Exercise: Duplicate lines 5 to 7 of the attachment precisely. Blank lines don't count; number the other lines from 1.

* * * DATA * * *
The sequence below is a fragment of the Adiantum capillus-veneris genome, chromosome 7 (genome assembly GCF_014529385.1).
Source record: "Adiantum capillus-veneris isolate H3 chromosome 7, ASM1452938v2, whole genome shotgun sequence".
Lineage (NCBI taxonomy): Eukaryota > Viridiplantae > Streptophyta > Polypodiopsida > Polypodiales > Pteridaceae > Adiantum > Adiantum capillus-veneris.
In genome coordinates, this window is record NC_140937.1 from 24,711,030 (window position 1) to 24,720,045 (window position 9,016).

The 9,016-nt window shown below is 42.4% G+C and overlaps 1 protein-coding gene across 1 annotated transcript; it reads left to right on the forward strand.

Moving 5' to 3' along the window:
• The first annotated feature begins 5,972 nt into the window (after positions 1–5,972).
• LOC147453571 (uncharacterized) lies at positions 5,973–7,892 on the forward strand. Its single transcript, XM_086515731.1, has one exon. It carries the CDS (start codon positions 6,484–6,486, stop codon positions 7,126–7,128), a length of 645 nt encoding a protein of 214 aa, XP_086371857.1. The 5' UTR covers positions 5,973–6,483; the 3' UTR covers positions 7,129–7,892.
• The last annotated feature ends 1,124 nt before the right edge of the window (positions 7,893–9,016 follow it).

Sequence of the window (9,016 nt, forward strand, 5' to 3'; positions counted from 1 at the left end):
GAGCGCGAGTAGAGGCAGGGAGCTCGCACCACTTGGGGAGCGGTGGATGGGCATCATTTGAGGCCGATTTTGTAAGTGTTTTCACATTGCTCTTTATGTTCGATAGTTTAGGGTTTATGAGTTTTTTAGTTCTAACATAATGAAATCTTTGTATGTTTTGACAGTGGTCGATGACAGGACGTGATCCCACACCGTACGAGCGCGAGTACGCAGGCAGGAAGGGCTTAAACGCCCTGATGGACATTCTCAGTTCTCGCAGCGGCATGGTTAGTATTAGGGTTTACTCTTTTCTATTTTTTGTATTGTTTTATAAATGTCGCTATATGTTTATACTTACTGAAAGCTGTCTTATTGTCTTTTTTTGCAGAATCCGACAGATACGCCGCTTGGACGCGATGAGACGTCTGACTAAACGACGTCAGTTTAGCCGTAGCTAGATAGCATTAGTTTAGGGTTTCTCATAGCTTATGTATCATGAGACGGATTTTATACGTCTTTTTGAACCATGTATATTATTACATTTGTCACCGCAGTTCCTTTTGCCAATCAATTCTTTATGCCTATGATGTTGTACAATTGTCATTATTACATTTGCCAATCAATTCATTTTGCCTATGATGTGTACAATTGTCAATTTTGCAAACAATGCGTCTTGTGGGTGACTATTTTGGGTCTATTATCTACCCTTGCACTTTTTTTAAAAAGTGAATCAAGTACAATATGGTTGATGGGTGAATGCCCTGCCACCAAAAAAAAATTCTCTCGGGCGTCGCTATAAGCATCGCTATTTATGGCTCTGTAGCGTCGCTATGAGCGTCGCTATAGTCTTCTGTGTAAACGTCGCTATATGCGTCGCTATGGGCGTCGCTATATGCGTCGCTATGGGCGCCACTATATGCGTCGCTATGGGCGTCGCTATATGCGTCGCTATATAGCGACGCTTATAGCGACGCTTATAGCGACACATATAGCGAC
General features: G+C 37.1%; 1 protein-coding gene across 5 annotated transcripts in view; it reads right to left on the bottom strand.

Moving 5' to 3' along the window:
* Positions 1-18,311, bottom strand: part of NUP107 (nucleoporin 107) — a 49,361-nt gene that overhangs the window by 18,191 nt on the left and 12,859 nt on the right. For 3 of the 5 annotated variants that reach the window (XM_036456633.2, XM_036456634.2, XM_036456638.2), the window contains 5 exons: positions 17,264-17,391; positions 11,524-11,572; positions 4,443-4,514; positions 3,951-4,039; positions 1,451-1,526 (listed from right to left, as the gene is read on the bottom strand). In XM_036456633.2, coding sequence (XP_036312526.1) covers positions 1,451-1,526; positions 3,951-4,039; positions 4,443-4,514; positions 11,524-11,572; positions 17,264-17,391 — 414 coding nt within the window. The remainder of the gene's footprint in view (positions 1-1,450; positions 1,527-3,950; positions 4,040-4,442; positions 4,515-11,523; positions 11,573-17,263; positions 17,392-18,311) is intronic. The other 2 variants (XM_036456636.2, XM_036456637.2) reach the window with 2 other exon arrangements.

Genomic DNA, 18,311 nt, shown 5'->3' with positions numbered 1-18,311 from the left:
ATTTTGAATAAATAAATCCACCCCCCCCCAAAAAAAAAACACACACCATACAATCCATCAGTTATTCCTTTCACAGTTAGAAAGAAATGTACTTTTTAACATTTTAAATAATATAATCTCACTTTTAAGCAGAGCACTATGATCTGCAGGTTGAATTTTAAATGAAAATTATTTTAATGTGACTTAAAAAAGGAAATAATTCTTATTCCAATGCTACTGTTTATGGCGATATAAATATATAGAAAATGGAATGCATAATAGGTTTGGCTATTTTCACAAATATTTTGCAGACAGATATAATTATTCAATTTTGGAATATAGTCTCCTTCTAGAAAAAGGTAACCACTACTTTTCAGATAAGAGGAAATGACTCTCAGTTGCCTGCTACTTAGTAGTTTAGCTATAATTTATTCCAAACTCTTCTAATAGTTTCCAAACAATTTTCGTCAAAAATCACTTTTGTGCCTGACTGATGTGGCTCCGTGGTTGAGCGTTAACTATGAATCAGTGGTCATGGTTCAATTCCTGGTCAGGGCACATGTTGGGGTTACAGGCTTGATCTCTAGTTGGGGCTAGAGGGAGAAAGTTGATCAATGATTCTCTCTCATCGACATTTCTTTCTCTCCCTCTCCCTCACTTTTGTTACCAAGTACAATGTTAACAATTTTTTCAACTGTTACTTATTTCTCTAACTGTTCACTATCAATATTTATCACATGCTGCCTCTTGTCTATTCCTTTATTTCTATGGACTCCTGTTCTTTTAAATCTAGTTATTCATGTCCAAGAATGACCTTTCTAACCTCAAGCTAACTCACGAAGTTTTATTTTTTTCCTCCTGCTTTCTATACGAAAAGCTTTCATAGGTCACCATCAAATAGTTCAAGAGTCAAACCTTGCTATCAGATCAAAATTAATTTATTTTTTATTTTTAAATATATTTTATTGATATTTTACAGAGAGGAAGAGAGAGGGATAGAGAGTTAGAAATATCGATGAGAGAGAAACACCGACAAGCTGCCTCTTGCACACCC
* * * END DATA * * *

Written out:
The 9,016-nt window shown below is 42.4% G+C and overlaps 1 protein-coding gene across 1 annotated transcript; it reads left to right on the forward strand.

Moving 5' to 3' along the window:
• The first annotated feature begins 5,972 nt into the window (after positions 1–5,972).